The Political Agitator’s response: Wow! A must read! Damn! The lawsuit was filed, served, and settled on the same day—the day before Thanksgiving . . . I would think that the school Alums and supporters would be pissed about this. I’ll wait!
On Wednesday—before the long Thanksgiving weekend—the UNC Board of Governors agreed to settle a lawsuit filed by the North Carolina division of the Sons of Confederate Veterans over Silent Sam, the monument demonstrators had toppled in August 2018.
WRAL published a story on the settlement at 2:13 p.m.
Under the terms of the consent decree—which the BOG had approved during a closed session that morning—the neo-Confederate group would receive the 106-year-old monument plus $2.5 million in “non-state funds” for a “charitable trust” to care for it. The charitable trust can build a permanent home for the monument, just not near a UNC campus.
About an hour after the BOG met to consider the settlement, the Sons of Confederate Veterans served the university with the lawsuit that the Board of Governors had already agreed to settle.
You read that correctly: The lawsuit was filed, served, and settled on the same day—the day before Thanksgiving—with the UNC Board of Governors agreeing to pay the Sons of Confederate Veterans millions of dollars to honor a controversial statue that had been a source of division on the UNC-Chapel Hill campus for decades.
This odd timing was discovered by T. Greg Doucette—an attorney, former Board of Governors member, and INDY Voices columnist—who posted a Twitter thread on it Saturday. (Read Entire Article)
The Gate Keeper’s response: Wow! This is going to be interesting to see how this unfold.
Silent Sam is gone from UNC-Chapel Hill, but protests are planned for Saturday afternoon where the Confederate statue once stood on campus.
A group called Heirs to the Confederacy said on Facebook it will raise a Confederate flag where the controversial statue perched on its pedestal for more than a century until protesters tore it down in August. The protest is set to begin at noon, and the group said it will raise Confederate flags elsewhere on campus and throughout Chapel Hill.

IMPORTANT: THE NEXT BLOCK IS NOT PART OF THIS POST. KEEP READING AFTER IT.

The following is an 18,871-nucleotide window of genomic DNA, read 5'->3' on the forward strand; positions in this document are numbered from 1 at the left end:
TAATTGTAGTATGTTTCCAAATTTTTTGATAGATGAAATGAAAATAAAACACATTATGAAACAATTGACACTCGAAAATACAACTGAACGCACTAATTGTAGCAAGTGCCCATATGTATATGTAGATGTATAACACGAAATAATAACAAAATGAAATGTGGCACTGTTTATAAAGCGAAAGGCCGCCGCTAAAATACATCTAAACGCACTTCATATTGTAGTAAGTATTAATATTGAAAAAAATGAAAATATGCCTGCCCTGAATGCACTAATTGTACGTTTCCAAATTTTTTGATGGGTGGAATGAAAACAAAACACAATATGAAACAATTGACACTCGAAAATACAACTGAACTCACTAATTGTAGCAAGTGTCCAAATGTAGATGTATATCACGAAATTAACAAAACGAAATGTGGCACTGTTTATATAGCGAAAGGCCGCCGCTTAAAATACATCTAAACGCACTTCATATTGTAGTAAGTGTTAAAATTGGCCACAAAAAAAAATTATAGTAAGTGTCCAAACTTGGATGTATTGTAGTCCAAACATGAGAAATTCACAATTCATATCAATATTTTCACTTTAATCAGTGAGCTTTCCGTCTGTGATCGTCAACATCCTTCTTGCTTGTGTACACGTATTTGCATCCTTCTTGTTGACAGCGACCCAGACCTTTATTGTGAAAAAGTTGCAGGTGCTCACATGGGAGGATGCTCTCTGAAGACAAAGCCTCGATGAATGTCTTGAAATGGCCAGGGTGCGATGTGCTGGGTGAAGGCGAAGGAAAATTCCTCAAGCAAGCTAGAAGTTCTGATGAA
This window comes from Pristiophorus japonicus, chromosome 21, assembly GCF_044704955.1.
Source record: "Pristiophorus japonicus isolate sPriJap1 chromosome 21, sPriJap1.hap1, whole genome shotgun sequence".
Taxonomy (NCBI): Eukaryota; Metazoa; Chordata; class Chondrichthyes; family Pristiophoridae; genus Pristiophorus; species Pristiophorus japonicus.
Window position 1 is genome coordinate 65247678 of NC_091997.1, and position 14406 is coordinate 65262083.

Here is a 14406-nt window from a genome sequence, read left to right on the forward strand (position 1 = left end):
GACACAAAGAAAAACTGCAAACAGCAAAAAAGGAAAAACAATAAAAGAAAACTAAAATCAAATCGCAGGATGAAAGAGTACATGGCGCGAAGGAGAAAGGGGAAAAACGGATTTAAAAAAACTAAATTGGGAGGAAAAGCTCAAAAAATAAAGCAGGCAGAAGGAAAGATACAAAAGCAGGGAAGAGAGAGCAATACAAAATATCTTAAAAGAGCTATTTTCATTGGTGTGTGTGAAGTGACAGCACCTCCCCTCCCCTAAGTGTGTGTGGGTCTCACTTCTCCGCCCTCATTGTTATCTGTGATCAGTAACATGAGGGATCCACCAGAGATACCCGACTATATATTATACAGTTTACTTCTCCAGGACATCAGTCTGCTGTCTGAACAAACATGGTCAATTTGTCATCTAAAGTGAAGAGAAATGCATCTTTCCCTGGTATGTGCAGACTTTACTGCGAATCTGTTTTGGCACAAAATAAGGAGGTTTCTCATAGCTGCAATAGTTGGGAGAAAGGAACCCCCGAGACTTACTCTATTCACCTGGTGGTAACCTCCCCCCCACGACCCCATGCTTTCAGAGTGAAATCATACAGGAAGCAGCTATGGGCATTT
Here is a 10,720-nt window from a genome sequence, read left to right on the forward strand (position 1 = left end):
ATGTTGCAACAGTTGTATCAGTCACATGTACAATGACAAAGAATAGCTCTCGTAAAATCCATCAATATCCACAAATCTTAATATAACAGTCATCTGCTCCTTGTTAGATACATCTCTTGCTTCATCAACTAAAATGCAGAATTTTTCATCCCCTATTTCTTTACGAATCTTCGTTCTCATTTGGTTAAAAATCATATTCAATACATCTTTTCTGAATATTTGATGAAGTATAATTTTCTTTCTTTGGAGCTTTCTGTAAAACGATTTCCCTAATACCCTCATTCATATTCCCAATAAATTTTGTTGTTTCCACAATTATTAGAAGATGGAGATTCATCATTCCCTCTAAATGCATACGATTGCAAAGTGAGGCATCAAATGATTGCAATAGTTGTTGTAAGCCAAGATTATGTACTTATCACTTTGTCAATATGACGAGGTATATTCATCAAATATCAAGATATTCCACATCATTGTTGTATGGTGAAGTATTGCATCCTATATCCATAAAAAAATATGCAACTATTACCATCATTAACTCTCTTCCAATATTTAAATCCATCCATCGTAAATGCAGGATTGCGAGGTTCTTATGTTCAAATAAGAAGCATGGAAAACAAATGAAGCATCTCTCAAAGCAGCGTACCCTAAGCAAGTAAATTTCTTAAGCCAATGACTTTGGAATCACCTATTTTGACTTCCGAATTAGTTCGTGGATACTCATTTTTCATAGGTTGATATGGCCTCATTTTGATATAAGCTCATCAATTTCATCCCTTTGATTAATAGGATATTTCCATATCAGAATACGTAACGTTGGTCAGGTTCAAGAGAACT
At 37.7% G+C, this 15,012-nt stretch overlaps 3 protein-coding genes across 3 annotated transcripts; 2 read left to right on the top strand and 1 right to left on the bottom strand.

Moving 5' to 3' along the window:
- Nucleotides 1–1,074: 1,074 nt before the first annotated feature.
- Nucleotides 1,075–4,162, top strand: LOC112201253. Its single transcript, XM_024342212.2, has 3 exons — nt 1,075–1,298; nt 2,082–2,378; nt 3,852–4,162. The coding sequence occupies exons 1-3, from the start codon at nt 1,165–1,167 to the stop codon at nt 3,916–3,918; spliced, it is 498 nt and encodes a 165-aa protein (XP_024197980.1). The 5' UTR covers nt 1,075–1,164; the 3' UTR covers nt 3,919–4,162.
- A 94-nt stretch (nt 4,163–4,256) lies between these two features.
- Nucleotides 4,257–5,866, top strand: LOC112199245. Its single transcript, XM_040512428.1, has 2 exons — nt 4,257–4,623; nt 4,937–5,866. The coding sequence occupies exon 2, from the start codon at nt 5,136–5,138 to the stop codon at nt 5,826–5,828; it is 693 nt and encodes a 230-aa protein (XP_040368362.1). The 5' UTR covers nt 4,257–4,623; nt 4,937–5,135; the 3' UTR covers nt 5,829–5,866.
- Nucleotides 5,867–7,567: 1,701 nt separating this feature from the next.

Two other groups, Take Action Chapel Hill and Defend UNC, created a Facebook event called “Racists out of UNC: Rally, Pledge Drive, Re-contextualization.”
UNC-Chapel Hill issued a statement Friday saying officials know about the dueling protests. (Read more)
UNC-Chapel Hill Chancellor Carol Folt, in a surprise announcement late Monday afternoon, said that she will resign after graduation this spring.
In a statement, Folt also said she had ordered the removal of the pedestal that held the Silent Sam Confederate monument.
“As chancellor, the safety of the UNC-Chapel Hill community is my clear, unequivocal and non-negotiable responsibility,” she wrote. “The presence of the remaining parts of the monument on campus poses a continuing threat both to the personal safety and well-being of our community and to our ability to provide a stable, productive educational environment. No one learns at their best when they feel unsafe.” (Read more)
On Thursday, Dec. 14 many prominent former North Carolina basketball players penned a letter condemning the University’s plan to build a $5 million solution for Silent Sam, the Confederate monument that stood in the middle of UNC’s upper quad before it was toppled in August.
Among those who signed the letter are Vince Carter, Jerry Stackhouse, Harrison Barnes, Marvin Williams, Danny Green, Wayne Ellington, Raymond Felton, John Henson, Isaiah Hicks, Justin Jackson, Theo Pinson, Ademola Okujala, J.R. Reid, David Noel, Brendan Haywood, and George Lynch.
This letter was separate from the open letter that over 200 current and former UNC student-athletes sent to North Carolina Chancellor Carol Folt, Dean Kevin Guskiewicz, Dean Steve Matson, the UNC Board of Trustees, the UNC Board of Governors, the North Carolina General Assembly and the North Carolina Historical Commission. (Read more)
CHAPEL HILL, N.C. — Protesters toppled the controversial “Silent Sam” statue on the campus of the University of North Carolina at Chapel Hill.
More than 300 protesters first gathered at the Peace and Justice Plaza at about 7:30 p.m., before marching to the base of the statue, calling for its removal. By 9:30 p.m., the statue was on the ground.
Protesters had sectioned off the area around the controversial statue with large banners and could be heard chanting, “stand up, fight back,” and “hey, hey, ho, ho, this racist statue has got to go.” Many also held signs.
The banners blocked the view of the statue, but people could be seen walking behind them. No one at the protest would speculate what was going on.
At one point, there were tense moments between protesters and police officers. Protesters deployed smoke canisters.
One person was arrested and charged with resisting arrest and for concealing one’s face during a public rally. (Read more)
Harry Smith, the new leader of the UNC Board of Governors, tried Friday to turn the page from politics to policy for a governing panel that has been known for internal discord and controversy.
He urged the board to come together and unite behind UNC President Margaret Spellings, who he called “a phenomenal” leader.
“Pettiness and politics we will not be remembered for,” Smith said in remarks after his first meeting. “But if we can get focused on some great policy areas that Margaret and I have robust discussions on, then we can enhance the system.”
Earlier, he told the board: “If Margaret has a position that this board does not support, it’s my hope we respect it. She brings a great experience, knowledge, and it’s my hope we recognize that. … I would ask this board to put any history … behind you, hard feelings and come together in a respectful manner. Take the fact, data and detail and make sure we get it right.” (Read more)